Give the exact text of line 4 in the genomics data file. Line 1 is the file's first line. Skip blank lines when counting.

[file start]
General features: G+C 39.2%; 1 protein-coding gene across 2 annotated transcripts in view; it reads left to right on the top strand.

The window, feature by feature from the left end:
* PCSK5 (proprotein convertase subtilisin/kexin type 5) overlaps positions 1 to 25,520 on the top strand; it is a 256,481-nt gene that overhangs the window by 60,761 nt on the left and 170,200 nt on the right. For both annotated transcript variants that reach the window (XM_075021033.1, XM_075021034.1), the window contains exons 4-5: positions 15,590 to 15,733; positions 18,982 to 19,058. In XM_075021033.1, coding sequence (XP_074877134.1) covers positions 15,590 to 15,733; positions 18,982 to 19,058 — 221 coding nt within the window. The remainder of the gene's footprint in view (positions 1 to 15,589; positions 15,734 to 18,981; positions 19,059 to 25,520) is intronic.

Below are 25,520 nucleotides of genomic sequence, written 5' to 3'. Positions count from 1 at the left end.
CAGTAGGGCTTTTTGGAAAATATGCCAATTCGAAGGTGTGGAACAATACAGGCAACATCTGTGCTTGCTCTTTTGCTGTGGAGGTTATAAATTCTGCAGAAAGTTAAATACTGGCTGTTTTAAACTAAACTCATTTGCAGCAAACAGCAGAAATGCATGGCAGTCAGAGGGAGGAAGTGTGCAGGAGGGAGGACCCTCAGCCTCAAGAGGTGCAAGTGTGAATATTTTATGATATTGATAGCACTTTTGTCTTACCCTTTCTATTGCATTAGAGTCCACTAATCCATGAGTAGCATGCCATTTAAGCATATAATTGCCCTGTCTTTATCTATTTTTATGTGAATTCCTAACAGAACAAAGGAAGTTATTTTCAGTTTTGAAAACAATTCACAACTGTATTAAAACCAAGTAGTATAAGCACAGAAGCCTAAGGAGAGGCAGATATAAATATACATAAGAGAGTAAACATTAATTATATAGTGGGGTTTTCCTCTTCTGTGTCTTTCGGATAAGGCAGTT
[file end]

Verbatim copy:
Below are 25,520 nucleotides of genomic sequence, written 5' to 3'. Positions count from 1 at the left end.